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Upholding Texas’ Social Media Law Will Make Users Worse Off

Upholding Texas’ Social Media Law Will Make Users Worse Off

May 17, 2022

federal appeals court ruled on May 11, 2022, that Texas can enforce its recently enacted social media law, which prohibits social media platforms with over 50 million monthly active users in the United States from “censoring” users.

The Texas law, H.B. 20, defines censorship as “to block, ban, remove, de-platform, demonetize, de-boost, restrict, deny equal access or visibility to, or otherwise discriminate against expression” and allows users to sue platforms for violations of the law. This law contradicts Section 230 of the Communications Decency Act, a federal law that states that online services cannot be held liable for removing or failing to remove third-party content and that explicitly preempts state and local laws that would impose liability on online services.

Section 230 has drawn criticism from both sides of the aisle in recent years. But Texas legislators designed H.B. 20 to respond to conservatives’ claims that large social media companies are biased against conservative opinions and unfairly censor and de-platform conservative users. Members of Congress have introduced similar legislation at the federal level, though Congress has not passed any of these bills.

Section 230’s primary benefit is that the law makes it possible to create and operate many innovative online services because the law insulates them from legal liability and costs associated with third-party content. Social media platforms’ content moderation decisions are already protected by the First Amendment. In a world without Section 230, if users sued social media companies for removing or failing to remove content, these companies would rely on the First Amendment to protect them and would likely still win most cases against them.

But this litigation process is expensive. Even companies that could afford these legal costs would have fewer resources to dedicate to innovation and user safety. Section 230 allows online services to dismiss cases against them and avoid the most expensive parts of the litigation process. An efficient legal process benefits consumers who use social media and other online services for entertainment, education, communication, and work, often at no cost to them. This also benefits the American economy.

H.B. 20 would significantly increase social media platforms’ legal costs by allowing users (or politically motivated groups acting on behalf of users) to sue over a variety of often difficult-to-prove violations and explicitly preventing platforms from citing a previous successful defense in subsequent court cases. To avoid some of these costs, platforms may significantly alter how they moderate content by removing less content. While some may see this as a desirable outcome, there is plenty of content that is objectionable but not illegal that social media platforms regularly remove and that many users would not want to see on their feeds, including spam, hoaxes, pornography, violence, and disinformation. Allowing more of this content would make most users’ experiences with social media worse, not better.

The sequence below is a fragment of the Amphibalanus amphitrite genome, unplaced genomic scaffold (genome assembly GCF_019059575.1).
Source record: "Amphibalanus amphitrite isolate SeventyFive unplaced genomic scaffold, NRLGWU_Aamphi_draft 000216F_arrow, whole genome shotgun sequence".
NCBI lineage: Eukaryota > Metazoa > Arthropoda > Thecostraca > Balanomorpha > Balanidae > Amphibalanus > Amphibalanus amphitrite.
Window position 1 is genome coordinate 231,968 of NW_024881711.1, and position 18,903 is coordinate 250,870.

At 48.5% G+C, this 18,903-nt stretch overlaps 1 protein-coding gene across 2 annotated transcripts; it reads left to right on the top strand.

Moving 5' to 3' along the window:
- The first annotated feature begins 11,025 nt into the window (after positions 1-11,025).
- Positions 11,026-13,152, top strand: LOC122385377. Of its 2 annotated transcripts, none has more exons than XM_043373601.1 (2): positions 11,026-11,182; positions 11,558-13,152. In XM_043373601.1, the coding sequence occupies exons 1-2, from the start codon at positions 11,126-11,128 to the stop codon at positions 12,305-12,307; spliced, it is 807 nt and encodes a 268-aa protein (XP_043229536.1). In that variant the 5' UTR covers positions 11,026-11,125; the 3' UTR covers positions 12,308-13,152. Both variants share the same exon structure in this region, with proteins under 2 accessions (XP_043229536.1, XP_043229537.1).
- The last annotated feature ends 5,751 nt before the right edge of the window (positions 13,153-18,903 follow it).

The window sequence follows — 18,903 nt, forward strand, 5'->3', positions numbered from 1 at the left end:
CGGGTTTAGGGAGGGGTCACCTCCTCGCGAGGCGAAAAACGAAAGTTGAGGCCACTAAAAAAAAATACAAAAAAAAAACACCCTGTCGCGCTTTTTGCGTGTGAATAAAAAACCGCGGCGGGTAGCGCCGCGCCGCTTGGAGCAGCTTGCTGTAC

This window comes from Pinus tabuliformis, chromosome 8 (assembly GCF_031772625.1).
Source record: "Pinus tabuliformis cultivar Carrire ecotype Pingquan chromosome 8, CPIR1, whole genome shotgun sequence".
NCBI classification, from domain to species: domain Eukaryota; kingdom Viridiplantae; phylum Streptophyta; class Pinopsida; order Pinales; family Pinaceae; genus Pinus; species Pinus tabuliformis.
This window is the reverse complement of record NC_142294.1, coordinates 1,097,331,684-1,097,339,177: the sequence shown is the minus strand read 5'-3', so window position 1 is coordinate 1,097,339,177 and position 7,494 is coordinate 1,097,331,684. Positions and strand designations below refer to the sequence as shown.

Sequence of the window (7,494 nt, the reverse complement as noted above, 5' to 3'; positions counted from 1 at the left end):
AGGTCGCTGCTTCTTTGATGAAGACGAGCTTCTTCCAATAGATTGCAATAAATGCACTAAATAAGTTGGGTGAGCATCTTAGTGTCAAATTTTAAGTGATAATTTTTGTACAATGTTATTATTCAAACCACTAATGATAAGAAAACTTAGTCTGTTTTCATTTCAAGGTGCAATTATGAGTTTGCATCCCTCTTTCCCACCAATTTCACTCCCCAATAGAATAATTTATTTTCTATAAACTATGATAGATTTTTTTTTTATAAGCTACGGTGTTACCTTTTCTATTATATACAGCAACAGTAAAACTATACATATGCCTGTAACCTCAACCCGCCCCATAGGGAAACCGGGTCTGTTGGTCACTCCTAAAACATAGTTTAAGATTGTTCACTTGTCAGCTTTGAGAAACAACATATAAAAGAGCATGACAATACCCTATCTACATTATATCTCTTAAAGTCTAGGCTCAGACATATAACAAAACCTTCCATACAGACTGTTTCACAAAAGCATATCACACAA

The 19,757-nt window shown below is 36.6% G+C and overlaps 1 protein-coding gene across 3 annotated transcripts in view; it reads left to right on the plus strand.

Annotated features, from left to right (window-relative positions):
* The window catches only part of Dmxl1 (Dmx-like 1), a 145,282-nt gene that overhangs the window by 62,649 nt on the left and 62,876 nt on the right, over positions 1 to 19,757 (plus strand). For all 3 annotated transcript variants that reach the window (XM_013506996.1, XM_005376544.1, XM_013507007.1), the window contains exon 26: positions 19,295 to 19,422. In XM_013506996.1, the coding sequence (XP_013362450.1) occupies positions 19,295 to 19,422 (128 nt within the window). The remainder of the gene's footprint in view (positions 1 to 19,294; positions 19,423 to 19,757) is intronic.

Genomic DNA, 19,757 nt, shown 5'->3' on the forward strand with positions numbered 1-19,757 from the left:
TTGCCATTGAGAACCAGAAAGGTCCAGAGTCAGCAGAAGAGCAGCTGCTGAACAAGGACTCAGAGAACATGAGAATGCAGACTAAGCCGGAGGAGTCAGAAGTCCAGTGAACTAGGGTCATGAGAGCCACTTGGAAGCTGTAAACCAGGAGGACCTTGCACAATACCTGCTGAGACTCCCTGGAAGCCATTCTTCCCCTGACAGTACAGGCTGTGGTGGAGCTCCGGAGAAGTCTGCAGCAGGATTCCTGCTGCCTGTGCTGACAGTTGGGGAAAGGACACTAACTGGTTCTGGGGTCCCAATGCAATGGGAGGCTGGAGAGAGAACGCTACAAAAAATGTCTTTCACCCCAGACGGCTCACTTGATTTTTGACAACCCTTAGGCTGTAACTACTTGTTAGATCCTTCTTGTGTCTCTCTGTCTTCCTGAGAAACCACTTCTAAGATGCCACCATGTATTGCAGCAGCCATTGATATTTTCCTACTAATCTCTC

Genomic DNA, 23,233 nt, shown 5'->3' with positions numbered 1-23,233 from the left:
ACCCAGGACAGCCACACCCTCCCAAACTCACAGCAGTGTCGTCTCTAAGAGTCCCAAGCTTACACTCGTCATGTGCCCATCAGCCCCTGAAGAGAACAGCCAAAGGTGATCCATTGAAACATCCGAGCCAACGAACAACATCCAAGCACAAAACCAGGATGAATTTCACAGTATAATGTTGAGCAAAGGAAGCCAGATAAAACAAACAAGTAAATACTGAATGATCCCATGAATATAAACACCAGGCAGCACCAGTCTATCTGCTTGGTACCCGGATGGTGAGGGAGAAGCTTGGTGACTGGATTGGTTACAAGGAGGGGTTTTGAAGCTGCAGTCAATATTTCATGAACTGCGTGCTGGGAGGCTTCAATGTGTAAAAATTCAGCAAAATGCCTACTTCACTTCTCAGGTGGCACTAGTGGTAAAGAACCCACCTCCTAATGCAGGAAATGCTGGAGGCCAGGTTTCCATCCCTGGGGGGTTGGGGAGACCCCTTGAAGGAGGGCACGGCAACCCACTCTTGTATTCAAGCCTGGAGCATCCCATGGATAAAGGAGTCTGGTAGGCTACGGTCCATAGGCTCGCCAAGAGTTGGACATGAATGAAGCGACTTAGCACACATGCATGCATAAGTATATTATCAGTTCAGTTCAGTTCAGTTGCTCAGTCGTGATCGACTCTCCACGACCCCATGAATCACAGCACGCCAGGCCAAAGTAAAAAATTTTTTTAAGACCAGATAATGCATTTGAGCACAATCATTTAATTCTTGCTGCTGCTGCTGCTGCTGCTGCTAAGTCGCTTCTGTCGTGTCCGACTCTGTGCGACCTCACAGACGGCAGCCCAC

Platforms may also choose to stop using algorithms to sort and personalize content, which some would also view as a good thing. But many social media users benefit from algorithms that sort content according to their previous activity and what they are most likely to find entertaining, enjoyable, or useful.

Moreover, it is wrong for Texas legislators to unilaterally impose its standard for social media content moderation on the rest of the country. If Texas succeeds in stripping Section 230 protections from social media companies that take down content they believe should remain online, little would stop California or New York from passing a retaliatory law stripping Section 230 protections from social media companies that do not take down content they object to. The result would be a patchwork of contradictory laws that would make content moderation virtually impossible and make social media and its users the casualty of a partisan battle over free speech online.

The plaintiffs in the case against H.B. 20 will either ask for a Supreme Court appeal or a rehearing. In the meantime, social media platforms with over 50 million monthly users must adhere to H.B. 20 and will be vulnerable to lawsuits from disgruntled users that will drive up costs, take resources away from innovation, and potentially restructure the way major social media platforms operate, to the detriment of most users.

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